Friday, 08 April 2022 12:00


On-line via MS Teams Click here to join the meeting

Live event – venue MSG-024/25 (MSSI Building), Bernal Institute.

Nanostructure Induced Lithiophilicity for Li-metal Anodes


The search for sustainable and application tailored energy storage technologies is the most urgent scientific challenge of our age. Energy storage is critical at scales ranging from handheld

devices to electric vehicles and stationary storage. Li-ion batteries remain the powerhouse of current energy storage but are becoming a bottleneck where high energy density (ED) is required (particularly in long range EVs) and are curtailing EV uptake. On the other hand, there is also long-term uncertainty over the sustainability of Li-based technology for large-scale storage, stimulating interest into beyond ‘Li-ion’ technologies such as Na-ion, which are inherently more sustainable.

This seminar will examine the current state of the art for battery materials development, highlighting some of the challenges associated with developing new battery technology. Within this talk, two case studies of research from the Geaney research group will be presented in depth. The first is based on the use of Si, Ge and SixGe1-x nanowires (NWs) for Na-ion batteries.

This mechanistic study sheds light on the need for amorphization of these materials prior to Na[1]ion testing, with a full understanding developed for their operation in Na-ion cells. Secondly, exciting developments in the use of these NWs for Li-metal batteries will be discussed. Unlike conventional LIBs, metal anode batteries rely on reversible metal stripping/plating. These processes are inherently more challenging than conventional intercalation used in LIBs and significant advancement is required in their mechanistic understanding. This study reimagines the use of Li-alloying NWs in batteries, exploiting their lithiophilicity to enhance the cycling stability of hosted Li metal anodes.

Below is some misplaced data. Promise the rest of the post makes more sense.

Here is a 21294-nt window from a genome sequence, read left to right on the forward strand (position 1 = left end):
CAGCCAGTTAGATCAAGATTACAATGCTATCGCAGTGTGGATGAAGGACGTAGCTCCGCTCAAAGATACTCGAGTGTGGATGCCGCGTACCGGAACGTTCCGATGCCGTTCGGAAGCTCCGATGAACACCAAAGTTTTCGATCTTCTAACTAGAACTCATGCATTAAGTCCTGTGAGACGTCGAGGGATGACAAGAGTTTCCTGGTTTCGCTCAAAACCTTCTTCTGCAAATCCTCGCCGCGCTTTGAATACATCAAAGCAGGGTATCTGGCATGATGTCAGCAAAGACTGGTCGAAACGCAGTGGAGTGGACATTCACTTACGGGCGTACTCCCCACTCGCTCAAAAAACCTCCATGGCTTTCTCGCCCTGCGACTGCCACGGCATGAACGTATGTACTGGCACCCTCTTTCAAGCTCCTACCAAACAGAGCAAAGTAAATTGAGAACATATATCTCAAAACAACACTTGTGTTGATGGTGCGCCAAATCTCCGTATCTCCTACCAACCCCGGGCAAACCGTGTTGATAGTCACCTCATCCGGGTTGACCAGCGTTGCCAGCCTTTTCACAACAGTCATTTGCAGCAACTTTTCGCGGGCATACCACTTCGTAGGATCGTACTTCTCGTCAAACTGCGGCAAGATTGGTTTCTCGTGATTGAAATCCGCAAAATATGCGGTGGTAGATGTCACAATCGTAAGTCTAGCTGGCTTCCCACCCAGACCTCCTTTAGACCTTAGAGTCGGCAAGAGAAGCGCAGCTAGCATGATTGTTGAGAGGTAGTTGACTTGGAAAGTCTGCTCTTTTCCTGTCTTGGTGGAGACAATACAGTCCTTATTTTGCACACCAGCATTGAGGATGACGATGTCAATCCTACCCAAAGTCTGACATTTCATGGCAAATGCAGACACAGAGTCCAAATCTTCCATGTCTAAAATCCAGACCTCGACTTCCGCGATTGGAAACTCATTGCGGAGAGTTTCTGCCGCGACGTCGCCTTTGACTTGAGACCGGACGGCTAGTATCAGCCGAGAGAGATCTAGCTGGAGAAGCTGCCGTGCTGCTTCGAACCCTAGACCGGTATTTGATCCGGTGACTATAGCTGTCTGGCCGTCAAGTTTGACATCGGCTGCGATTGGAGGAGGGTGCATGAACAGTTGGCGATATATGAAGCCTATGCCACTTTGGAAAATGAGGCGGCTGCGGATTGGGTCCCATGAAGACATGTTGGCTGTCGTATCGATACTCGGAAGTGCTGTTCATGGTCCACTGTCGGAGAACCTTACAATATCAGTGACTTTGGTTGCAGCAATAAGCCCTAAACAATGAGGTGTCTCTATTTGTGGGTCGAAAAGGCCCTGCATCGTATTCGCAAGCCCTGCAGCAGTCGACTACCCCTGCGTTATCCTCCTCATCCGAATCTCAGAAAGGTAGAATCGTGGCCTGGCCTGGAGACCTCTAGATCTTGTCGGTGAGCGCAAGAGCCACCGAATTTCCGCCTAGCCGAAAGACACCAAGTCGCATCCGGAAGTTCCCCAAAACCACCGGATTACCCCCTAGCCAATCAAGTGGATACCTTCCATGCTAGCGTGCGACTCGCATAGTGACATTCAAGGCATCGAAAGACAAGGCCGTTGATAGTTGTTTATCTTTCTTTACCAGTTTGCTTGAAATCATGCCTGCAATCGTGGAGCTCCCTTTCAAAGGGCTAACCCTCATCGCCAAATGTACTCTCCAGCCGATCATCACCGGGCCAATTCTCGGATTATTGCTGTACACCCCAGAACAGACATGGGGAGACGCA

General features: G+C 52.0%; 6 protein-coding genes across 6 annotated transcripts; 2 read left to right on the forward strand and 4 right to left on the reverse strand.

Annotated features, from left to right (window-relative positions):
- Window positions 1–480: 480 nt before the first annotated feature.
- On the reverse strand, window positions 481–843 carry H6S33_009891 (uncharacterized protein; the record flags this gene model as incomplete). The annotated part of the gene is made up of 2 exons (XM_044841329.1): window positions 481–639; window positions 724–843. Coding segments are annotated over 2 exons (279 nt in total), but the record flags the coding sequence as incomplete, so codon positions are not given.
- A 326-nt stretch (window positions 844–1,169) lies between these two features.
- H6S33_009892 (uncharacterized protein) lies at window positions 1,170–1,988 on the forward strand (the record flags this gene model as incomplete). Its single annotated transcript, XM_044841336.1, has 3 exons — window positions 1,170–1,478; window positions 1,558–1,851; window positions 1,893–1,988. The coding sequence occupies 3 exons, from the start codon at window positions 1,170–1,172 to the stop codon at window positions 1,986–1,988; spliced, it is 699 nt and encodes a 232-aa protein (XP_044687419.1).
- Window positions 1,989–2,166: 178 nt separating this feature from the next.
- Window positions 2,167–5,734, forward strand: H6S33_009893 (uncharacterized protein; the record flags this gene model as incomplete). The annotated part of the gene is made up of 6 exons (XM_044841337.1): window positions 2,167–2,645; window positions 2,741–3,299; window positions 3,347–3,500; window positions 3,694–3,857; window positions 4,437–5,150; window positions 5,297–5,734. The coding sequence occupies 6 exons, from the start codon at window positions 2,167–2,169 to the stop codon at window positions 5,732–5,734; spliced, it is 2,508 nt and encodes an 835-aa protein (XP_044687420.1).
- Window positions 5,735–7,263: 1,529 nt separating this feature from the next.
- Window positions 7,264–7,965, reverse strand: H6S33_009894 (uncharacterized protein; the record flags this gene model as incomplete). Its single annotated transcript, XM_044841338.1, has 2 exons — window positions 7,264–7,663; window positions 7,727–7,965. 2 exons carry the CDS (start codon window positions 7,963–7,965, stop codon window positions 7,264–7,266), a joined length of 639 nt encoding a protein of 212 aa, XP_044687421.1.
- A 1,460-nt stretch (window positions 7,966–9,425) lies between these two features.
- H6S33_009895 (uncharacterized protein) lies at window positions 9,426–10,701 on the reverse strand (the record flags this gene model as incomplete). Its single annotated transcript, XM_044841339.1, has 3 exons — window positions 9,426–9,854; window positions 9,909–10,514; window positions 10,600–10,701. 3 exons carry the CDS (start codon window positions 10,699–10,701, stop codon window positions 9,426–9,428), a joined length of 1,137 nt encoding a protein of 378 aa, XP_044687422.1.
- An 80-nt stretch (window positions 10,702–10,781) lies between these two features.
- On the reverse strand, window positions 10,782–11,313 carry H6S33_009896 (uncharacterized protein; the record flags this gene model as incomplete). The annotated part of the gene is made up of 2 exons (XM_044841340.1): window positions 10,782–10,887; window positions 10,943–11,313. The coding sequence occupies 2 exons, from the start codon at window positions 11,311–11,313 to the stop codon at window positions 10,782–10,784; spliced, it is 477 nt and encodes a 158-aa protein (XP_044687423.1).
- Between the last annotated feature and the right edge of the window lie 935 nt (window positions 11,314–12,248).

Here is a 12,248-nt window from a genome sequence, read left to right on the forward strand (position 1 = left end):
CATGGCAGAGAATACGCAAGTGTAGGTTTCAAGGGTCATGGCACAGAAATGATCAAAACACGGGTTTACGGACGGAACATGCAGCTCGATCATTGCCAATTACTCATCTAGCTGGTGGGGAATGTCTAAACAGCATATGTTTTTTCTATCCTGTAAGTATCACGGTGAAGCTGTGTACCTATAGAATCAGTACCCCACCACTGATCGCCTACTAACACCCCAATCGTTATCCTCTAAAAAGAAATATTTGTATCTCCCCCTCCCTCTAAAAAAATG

Dr Hugh Geaney is a lecturer in the Department of Chemical Sciences and Bernal Institute in UL.  He has a broad interest in materials for energy storage and has focussed on a range of different battery chemistries spanning Li based (Li-ion, Li-O2, Li-S and Li-metal) and beyond Li (Na-ion, Al[1]ion). His aim is to develop active materials level mechanistic understanding within energy storage. Hugh finished a degree in Industrial Chemistry in 2008 and a PhD in Chemistry in 2012  (both from UL). He subsequently moved to UCC as a postdoctoral researcher on the EU FP7 project STABLE, working on Li-O2 batteries. Following that, he was a senior postdoctoral  researcher in UCC, investigating porous materials for Li-ion batteries. In 2016, he returned to UL as a postdoctoral researcher on an Enterprise Ireland commercialization project. In 2019, he received a SIRG (Starting Investigator Research Grant) from SFI and became a Principal Investigator. Since 2020, Hugh has been a lecturer in Chemistry in the Department of Chemical Sciences. To date, he has published 80 peer reviewed papers, with ~3000 citations and a h-index of 28.

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